Skip Navigation LinksHome > Services > Support Groups > Youth Suicide Survivors Support Group

Youth Suicide Survivors Support Group

If you are a young person who has lost someone to suicide, you may find that it is the kind of death, and grief, that most people are very uncomfortable talking about. This group at Foundation 2  will help you put aside that discomfort to get the help you need.The group is facilitated by a suicide survivor and a family counselor.

Who Is Eligible?

The group is open to brothers or sisters, children, or friends of suicide victims. Survivors at any stage of their grieving process are welcome. To learn more about the group before attending the first time, we please call our group facilitator, Trisha Dean, at 319-366-8797 or email tdean@foundation2.org.

Meeting Times

The group meets on the second and fourth Tuesdays of each month, 6-7:30 p.m.  

Where Do The Meetings Take Place?

Please contact Trisha Dean for location information.

How much does it cost?

Groups are available at no cost thanks to support from Cedar Rapids HOPEwalk.

What's Involved?

  • Listening: Share feelings and explore painful questions in a supportive environment. Members also share coping techniques.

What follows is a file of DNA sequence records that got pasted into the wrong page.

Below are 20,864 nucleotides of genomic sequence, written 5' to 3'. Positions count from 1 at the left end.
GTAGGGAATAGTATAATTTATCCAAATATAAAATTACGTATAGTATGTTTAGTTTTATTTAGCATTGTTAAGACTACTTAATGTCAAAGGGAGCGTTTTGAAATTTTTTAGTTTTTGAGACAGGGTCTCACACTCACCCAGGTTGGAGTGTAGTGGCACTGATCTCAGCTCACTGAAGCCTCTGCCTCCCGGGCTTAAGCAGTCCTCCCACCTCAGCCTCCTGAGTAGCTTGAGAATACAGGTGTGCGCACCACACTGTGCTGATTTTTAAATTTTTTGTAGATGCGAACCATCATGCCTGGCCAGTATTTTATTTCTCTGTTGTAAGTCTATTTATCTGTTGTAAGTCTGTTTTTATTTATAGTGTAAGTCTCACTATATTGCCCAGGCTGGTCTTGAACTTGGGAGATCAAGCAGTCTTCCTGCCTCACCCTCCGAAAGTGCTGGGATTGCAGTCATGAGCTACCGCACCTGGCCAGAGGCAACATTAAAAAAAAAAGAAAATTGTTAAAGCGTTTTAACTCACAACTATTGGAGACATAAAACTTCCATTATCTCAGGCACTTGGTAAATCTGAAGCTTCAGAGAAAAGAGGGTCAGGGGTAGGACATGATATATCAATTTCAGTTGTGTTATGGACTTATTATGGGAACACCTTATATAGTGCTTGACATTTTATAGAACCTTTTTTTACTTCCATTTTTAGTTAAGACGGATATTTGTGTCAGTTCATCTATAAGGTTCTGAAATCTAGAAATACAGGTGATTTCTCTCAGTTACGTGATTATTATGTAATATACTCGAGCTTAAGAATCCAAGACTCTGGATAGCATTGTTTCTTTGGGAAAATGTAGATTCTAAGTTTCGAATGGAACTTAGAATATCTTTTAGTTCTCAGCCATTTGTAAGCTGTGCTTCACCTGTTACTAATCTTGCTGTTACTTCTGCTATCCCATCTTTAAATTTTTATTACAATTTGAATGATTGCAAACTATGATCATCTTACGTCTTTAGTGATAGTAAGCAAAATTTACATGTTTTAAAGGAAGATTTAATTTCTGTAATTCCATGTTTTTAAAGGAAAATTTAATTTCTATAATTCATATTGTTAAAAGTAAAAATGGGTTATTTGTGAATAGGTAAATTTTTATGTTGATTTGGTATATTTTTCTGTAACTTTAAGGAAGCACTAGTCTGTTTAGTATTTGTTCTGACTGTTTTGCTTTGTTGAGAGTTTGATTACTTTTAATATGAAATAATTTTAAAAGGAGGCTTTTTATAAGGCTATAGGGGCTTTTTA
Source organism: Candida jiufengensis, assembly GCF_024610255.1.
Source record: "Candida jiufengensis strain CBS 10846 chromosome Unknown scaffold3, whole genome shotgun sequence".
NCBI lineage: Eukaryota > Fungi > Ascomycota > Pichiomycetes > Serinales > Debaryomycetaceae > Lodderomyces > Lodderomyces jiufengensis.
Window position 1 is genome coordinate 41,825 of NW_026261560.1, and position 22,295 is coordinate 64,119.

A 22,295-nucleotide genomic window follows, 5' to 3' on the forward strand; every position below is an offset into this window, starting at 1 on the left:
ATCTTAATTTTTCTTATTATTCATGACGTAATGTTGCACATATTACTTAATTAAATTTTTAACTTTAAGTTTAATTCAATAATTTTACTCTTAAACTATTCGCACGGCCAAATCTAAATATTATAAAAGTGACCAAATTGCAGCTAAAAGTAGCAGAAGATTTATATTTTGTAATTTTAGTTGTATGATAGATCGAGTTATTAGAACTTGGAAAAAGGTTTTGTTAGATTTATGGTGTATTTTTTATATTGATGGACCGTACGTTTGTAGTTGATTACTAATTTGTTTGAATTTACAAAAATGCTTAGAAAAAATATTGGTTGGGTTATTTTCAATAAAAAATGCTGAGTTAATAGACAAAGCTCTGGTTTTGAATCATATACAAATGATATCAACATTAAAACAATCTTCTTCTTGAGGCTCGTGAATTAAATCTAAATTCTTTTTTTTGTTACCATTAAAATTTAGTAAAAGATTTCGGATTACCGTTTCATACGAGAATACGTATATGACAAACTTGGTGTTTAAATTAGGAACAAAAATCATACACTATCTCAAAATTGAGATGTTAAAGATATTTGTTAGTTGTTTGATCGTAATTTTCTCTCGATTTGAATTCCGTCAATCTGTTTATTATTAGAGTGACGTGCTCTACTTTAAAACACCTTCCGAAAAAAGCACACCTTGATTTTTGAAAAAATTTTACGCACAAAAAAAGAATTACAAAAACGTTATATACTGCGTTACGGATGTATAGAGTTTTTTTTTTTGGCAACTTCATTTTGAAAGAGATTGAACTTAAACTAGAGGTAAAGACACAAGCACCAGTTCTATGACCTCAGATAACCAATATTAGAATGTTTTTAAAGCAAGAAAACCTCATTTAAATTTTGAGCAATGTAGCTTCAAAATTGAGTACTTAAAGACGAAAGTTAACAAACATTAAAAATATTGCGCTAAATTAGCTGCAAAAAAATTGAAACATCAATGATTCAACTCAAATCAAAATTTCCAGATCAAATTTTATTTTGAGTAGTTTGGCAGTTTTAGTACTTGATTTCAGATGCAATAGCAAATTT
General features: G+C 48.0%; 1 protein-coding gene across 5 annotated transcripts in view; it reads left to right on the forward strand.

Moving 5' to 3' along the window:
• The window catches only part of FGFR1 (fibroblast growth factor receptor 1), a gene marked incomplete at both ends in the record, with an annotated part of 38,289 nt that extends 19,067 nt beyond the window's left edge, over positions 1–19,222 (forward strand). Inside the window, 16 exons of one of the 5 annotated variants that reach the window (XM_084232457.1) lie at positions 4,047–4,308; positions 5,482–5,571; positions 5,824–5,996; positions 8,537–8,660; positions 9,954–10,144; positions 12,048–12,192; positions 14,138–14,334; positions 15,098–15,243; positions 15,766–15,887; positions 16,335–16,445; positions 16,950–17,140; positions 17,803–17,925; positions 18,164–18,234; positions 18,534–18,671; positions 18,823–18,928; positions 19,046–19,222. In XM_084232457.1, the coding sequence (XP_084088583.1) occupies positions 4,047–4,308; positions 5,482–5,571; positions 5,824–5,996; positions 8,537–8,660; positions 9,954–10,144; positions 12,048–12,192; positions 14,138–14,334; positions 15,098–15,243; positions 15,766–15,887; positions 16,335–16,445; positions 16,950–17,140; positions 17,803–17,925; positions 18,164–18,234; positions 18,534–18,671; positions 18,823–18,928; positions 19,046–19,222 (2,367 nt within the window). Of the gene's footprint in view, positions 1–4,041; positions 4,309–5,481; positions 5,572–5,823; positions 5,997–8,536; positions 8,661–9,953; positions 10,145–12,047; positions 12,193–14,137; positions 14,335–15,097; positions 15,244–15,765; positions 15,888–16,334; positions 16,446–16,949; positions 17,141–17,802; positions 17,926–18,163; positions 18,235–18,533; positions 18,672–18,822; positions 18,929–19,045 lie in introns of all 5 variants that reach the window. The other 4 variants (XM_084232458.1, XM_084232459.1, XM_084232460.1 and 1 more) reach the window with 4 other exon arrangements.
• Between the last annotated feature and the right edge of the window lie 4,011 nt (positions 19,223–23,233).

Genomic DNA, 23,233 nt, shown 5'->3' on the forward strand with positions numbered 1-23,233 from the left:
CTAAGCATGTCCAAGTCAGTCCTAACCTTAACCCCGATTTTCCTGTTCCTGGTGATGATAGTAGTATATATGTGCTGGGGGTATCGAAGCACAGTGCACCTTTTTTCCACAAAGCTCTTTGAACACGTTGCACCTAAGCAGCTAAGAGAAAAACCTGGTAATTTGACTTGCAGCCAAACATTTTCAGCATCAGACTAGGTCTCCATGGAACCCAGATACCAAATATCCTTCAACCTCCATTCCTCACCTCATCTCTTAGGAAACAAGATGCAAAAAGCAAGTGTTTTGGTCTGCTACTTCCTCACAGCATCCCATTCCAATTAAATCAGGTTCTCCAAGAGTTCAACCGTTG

• Reassurance: Know you are not suffering alone, and that your reactions, thoughts and feelings are not unusual.
  • Opportunity: Reaching out, even in the midst of your own pain, to help others in a similar situation can be a healing experience in itself.
  • Information: Learn the facts about suicide, grief and depression.

Are My Feelings Normal?

To be at peace with the deceased, survivors must grieve. Aside from the typical aspects of grief, as a suicide survivor, you may be experiencing:

  • Stigma: Other people—sometimes even your relatives and friends—may avoid you or even blame you for the death. You might feel ashamed that such a thing happened in your family.
  • Guilt: Because suicide has been called "the preventable death," you may think you could have kept it from happening.
  • Rejection: You may feel abandoned, reasoning that, because your loved one chose death, he or she chose not to live with you.
  • Anger: Your pain can take the form of anger toward the deceased, toward professionals for not preventing it, toward yourself, or even toward God.
  • Questioning: Survivors can be overwhelmed wondering why the person took his or her life. You may wonder what you could have done to prevent it.

It is hard for anyone to really understand a loss from suicide, but talking with others who have been through the same experience can help you begin adjusting to the death.
 

For More Information

Email Trisha Dean or reach her via phone at 319-366-8797.
You can also connect with the Youth Suicide Survivors Support Group on Facebook or Twitter.

SHARE:

Related Items